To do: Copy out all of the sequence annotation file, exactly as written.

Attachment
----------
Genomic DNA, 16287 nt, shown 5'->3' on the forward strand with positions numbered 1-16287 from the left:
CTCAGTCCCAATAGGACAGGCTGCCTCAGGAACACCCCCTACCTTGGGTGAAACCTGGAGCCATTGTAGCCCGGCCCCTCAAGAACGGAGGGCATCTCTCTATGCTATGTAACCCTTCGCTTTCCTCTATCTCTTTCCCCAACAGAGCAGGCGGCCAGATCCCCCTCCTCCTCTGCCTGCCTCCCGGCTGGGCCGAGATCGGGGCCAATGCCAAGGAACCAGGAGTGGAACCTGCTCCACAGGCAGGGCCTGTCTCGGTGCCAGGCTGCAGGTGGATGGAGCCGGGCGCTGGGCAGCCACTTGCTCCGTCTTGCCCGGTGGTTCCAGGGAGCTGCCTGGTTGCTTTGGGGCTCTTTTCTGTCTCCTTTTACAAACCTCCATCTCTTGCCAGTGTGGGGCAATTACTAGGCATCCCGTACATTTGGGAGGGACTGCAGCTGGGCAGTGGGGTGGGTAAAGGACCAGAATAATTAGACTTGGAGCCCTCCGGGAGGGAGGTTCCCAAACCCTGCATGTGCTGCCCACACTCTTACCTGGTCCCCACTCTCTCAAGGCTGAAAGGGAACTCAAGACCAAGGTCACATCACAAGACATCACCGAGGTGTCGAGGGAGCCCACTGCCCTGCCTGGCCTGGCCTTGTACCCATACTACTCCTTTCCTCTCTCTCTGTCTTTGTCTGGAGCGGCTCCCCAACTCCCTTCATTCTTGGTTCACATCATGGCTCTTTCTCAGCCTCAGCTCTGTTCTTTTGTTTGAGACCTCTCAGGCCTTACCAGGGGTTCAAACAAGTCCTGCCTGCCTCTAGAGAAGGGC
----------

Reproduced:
Genomic DNA, 16287 nt, shown 5'->3' on the forward strand with positions numbered 1-16287 from the left:
CTCAGTCCCAATAGGACAGGCTGCCTCAGGAACACCCCCTACCTTGGGTGAAACCTGGAGCCATTGTAGCCCGGCCCCTCAAGAACGGAGGGCATCTCTCTATGCTATGTAACCCTTCGCTTTCCTCTATCTCTTTCCCCAACAGAGCAGGCGGCCAGATCCCCCTCCTCCTCTGCCTGCCTCCCGGCTGGGCCGAGATCGGGGCCAATGCCAAGGAACCAGGAGTGGAACCTGCTCCACAGGCAGGGCCTGTCTCGGTGCCAGGCTGCAGGTGGATGGAGCCGGGCGCTGGGCAGCCACTTGCTCCGTCTTGCCCGGTGGTTCCAGGGAGCTGCCTGGTTGCTTTGGGGCTCTTTTCTGTCTCCTTTTACAAACCTCCATCTCTTGCCAGTGTGGGGCAATTACTAGGCATCCCGTACATTTGGGAGGGACTGCAGCTGGGCAGTGGGGTGGGTAAAGGACCAGAATAATTAGACTTGGAGCCCTCCGGGAGGGAGGTTCCCAAACCCTGCATGTGCTGCCCACACTCTTACCTGGTCCCCACTCTCTCAAGGCTGAAAGGGAACTCAAGACCAAGGTCACATCACAAGACATCACCGAGGTGTCGAGGGAGCCCACTGCCCTGCCTGGCCTGGCCTTGTACCCATACTACTCCTTTCCTCTCTCTCTGTCTTTGTCTGGAGCGGCTCCCCAACTCCCTTCATTCTTGGTTCACATCATGGCTCTTTCTCAGCCTCAGCTCTGTTCTTTTGTTTGAGACCTCTCAGGCCTTACCAGGGGTTCAAACAAGTCCTGCCTGCCTCTAGAGAAGGGC